Manning and Iannella both described Monks as a solid-seeming nominee who made councilors suspicious by claims that appeared to not hold up under scrutiny.
“It bothers me a little. I don’t want to say it doesn’t bother me. But I gave her the benefit of the doubt,” Iannella said. “In my opinion, she probably fudged a few facts she didn’t have to.”
He confirmed that accuracy of answers is especially important for judicial nominees. However, Monks was not under oath in her interview with the Governor’s Council.
“She had many years of experience with this area of the law,” Manning said. “Until the hearing, I had no reason to suspect I would be voting against her. I told her, ‘You were qualified for this position. I don’t know why you needed to embellish your resume.”
“Any one of these things I don’t think would be enough to conclude anything about attorney Monks,” Manning said of her complaints. “But all of these things together made me concerned she was doing a little too much reinventing to pass muster. The reinventing started to look like dishonesty.”
Asked whether she thought Monks’ answers were “dishonest,” Manning paused for a long time, then noted there are other possible explanations, such as bad advice on how to respond at the Governor’s Council interview.
“Sometimes you really can believe your own hype. I chalked it up to that,” she said.
Still, in a statement delivered to the council and published on her web site, Manning accused Monks of actively “hiding.”
“While her agenda in favor of women in divorce was telegraphed in even a cursory reading of her resume, her attempts at hiding her agenda are of more concern,” Manning wrote.
A major criticism was aimed at Monks’ nomination statement that in divorce cases, her clients had been about 65 percent women and 35 percent men. Manning said she did her own research, looking at about 20 to 25 opposite-sex divorces Monks handled in Middlesex and Suffolk counties courts in the past eight years. Only one of the clients in those cases was a man, Manning said.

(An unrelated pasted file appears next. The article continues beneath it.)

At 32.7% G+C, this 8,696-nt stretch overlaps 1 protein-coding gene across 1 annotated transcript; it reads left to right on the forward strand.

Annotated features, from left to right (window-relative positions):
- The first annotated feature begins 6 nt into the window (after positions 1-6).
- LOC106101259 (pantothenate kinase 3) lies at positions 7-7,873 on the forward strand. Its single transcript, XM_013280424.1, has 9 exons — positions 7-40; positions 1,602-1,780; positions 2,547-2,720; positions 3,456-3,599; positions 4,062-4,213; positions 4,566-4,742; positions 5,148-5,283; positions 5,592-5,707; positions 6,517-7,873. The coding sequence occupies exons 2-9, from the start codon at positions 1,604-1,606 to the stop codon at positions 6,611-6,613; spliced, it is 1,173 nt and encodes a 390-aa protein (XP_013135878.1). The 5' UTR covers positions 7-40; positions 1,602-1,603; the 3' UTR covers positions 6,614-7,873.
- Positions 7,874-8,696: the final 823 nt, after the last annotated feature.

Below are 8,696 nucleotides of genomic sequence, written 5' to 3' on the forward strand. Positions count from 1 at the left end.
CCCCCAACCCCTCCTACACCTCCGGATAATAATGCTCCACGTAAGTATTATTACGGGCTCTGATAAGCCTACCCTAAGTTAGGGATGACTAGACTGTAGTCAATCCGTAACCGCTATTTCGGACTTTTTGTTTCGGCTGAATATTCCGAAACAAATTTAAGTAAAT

Iannella noted concern about that is based in the possibility of judicial bias—in this case, in a family court. “It’s divorce. It’s child custody. You want someone to be fair,” Iannella said.
Manning noted that judicial nominees often have a one-sided history as a lawyer—a prosecutor or a defense attorney, for example. The issue is not representing mostly women, Manning said, “but that she hid that fact from us…Once [nominees] have hidden something from us, the question becomes not only what else they’re hiding from us, but why.”
Another criticism was Monks’ reported claim to have helped create and design the Women’s Bar Foundation pro bono Family Law Project.
“She took credit for something she didn’t do. I know, because I was there,” Manning said, explaining that she was herself involved in the early planning for that project. “I asked her at the hearing, ‘Have I ever met you before?’” Monks was reportedly unable to answer detailed questions about the project.
Another concern mentioned by Manning and Iannella was that records of Monks’ own divorce, which was finalized last year, were sealed in a relatively unusual move. Manning said it is unclear whether those records were part of Monks’ background search, which is conducted confidentially by a separate agency, the Judicial Nominating Commission.
A more minor complaint was that Monks’ resume changed during the process. An item about “teaching same-sex marriage concepts to high school students” was dropped, according to Manning, who said Monks explained she needed room to add her address to the resume. Manning said that older items on the resume were not cut. Manning appeared to not know what to make of the alteration.
All of the issues, brought up after the end of the official vote, raised questions in most councilors’ minds, Iannella said. He added that he would not have changed his favorable vote.
“The council would like her to answer those questions,” Iannella said. But with the confirmation now complete, “We’ll never know why she said what she did,” he said.